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Hooked on phonics worked for me.

Ok, so I don't remember ever using hooked on phonics. But that's not the point. Right now I’ve fully immersed myself in the renown James Baldwin’s book Giovanni’s Room. I ordered the book prior to my departure from the US but it didn't arrive in a timely manner. So when I spent my afternoon lollygagging this past weekend in a used/new bookstore downtown with international books, I was delighted to see it and immediately purchased it.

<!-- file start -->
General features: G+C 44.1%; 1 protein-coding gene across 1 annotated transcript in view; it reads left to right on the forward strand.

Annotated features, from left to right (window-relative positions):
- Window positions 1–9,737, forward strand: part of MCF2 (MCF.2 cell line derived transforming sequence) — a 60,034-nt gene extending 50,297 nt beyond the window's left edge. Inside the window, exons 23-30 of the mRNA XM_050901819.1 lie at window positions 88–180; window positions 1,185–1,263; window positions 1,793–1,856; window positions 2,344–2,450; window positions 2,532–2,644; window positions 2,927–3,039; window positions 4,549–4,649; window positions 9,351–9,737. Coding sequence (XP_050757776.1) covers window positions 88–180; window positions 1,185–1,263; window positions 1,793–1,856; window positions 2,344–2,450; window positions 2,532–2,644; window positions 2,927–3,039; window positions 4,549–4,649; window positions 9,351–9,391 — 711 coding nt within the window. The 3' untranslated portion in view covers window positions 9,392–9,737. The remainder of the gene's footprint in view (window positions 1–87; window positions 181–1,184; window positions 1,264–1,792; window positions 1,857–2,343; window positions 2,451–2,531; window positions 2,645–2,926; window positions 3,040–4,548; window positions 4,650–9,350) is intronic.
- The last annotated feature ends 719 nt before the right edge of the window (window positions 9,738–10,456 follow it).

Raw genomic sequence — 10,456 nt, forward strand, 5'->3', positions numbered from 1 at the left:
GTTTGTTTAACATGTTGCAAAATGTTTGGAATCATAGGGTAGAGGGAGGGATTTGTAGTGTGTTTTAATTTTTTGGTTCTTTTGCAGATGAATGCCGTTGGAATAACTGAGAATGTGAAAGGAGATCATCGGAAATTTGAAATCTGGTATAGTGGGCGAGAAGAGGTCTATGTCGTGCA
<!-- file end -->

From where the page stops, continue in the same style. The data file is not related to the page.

For those of you who know me, you know that I like to read. For those of you who know me well, you'll know that I love to read so much that I don't typically pick up a novel during the school year for fear that I will neglect my textbooks more than I normally do. So therein lies the problem. Since my departure on January 3rd, I have read five books. And while I have been "lucky" - as some may call it - to not have a heavy course load up until now, I can no longer say this is the case. As of this week, I pretty much have at least one class everyday; and here, one class equals two 1½ hour sessions. And at least two of the courses I am taking are reading intensive. While I spent my weekend getting off to a good start for my classes (meanwhile neglecting to finish reading Giovanni's Room), it is easy to fall behind.